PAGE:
Yet more land goes back to nature

Cutting from May 2027

Yet more land goes back to nature: 

Thanks to the ammonium nitrate fertiliser from self-sustaining NitroFix units, more than 100 million hectares of farmland have now been returned to the wild. That was the message delivered by the secretary-general of the UN, Lucy Wang Hui, as she switched on the world’s millionth NitroFix unit in Kenya and announced that it meant another 100 hectares of farmed land was no longer needed for food production. 

In 2010, the UN decreed that low-yield organic farming (as promoted by the Soil Association) was harming the Earth’s ecology by growing food which was then transported thousands of miles to supermarkets. Such farming has produced ever-lower yields, as the nitrogen content of the soil cannot be fully replaced by local sources of animal manure and compost. ’What was sustainable agriculture when the food was eaten locally became unsustainable when the produce was exported,’ said Wang Hui. ’Farmers originally benefited from the higher prices that people in the West paid for their organic produce, but as crop yields fell it became clear that this type of farming was unsustainable globally.’  

The anti-organic movement, which originated in the UK, was spearheaded by food chemists who mounted an education campaign to explain plants’ nutrition needs, and especially the importance of nitrogen. ’No one talks of artificial fertiliser anymore because this is now saving the planet,’ said William Patel, the UK’s representative at the event, and president of the Royal Society of Chemistry. NitroFix units now supply 10 per cent of the nitrogen fertiliser the world’s plants need, and with no adverse environmental impact. The UN aims to raise this to 50 per cent in the next ten years. It could end the practice of fertilising farmland with human sewage, cutting the excessive use of water that is required to wash crops from such farms, in order to make them free from disease pathogens. Sewage is now only used to fertilise woodland, energy crops, or for methane generation.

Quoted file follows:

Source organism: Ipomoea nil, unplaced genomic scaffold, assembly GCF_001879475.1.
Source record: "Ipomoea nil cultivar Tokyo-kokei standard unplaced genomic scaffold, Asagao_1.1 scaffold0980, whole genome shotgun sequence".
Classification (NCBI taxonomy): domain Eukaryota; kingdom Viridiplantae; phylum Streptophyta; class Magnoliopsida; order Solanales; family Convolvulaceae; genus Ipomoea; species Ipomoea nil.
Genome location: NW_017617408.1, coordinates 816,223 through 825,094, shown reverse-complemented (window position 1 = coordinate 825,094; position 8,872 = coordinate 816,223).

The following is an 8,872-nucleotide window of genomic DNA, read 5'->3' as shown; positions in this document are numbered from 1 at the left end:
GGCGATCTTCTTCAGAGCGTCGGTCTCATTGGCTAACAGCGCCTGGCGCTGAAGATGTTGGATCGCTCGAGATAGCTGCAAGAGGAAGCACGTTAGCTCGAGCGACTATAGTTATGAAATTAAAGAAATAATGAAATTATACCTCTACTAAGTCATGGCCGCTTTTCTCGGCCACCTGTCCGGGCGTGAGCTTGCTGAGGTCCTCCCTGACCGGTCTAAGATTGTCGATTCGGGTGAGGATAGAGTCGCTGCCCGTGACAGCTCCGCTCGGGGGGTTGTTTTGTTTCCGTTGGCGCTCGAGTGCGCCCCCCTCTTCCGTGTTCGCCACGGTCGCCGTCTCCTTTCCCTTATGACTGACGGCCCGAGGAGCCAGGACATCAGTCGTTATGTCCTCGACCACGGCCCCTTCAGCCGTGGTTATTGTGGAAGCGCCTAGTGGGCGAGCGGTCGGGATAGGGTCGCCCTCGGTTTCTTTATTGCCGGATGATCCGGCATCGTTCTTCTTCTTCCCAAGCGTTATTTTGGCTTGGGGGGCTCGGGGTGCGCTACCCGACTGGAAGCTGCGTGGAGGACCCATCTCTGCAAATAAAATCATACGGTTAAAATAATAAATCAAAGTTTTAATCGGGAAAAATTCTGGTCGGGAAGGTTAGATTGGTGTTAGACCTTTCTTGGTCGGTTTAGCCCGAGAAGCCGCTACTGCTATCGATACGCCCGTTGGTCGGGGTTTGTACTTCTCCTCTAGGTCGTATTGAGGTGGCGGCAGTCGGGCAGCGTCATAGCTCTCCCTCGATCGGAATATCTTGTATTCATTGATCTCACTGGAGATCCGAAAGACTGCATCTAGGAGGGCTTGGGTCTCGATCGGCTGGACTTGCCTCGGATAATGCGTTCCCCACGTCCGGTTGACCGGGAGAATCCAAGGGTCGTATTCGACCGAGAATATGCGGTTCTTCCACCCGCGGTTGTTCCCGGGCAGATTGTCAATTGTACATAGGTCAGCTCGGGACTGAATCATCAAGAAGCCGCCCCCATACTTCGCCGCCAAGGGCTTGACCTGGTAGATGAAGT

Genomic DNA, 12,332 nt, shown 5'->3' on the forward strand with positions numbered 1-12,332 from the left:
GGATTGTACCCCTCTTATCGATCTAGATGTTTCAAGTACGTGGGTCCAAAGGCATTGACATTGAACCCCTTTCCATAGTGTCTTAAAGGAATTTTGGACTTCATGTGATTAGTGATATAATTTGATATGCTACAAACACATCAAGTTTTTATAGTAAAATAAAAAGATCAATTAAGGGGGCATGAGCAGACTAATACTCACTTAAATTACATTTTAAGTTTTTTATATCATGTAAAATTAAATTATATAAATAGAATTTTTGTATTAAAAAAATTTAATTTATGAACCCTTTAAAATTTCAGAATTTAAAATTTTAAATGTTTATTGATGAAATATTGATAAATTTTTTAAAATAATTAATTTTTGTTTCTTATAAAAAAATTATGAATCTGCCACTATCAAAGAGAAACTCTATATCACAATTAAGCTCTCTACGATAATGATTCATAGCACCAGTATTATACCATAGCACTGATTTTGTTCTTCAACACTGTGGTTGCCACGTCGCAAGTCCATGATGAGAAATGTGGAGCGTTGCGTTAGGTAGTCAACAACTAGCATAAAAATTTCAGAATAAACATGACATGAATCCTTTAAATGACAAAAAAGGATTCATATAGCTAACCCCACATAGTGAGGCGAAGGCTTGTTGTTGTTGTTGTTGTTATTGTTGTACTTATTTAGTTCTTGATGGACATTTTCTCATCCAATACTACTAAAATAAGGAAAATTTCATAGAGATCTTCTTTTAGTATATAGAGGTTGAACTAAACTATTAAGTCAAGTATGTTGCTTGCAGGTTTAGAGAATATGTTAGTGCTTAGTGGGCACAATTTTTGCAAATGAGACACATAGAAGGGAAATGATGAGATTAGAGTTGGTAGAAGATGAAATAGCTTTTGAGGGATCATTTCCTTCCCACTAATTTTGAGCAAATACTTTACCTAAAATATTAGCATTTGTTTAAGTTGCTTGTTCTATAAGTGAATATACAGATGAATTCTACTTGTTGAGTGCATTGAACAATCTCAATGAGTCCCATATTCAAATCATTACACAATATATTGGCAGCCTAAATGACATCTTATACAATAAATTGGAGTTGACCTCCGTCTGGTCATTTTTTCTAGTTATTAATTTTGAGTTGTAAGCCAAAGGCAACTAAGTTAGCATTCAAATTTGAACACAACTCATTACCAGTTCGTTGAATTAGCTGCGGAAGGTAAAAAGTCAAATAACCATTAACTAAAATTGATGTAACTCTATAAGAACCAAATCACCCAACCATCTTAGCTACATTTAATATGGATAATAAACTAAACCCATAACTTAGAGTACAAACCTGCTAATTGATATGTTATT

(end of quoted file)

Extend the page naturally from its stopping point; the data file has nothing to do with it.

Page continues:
Our science correspondent writes:

As far as plant roots are concerned there is no difference between the nitrate and ammonia which comes from rotting waste and that which comes from the NitroFix units, which are now seen on farms around the world. They use electricity to generate nitric acid from nitric oxide, which is produced by combining oxygen and nitrogen of the air via the Birkeland Eyde process developed in the early 1900s. The nitric acid is then reacted with ammonia, generated from nitrogen and hydrogen, the latter being produced by electrolysis of water. Both processes use catalysts developed around 10 years ago. 

The result is a solution of ammonium nitrate suitable for spraying as fertiliser. The electricity to drive NitroFix units is generated on site by windmill, watermill, or solar power, and even a small unit will produce several tonnes of ammonium nitrate per year. ’It’s a win-win situation for agriculture and the world’s ecology,’ says William Patel whose UK-based company provides the catalysts for the processes. 

The chemical reactions behind NitroFix are now taught at junior schools and almost every child knows the poem that explains them. 

John Emsley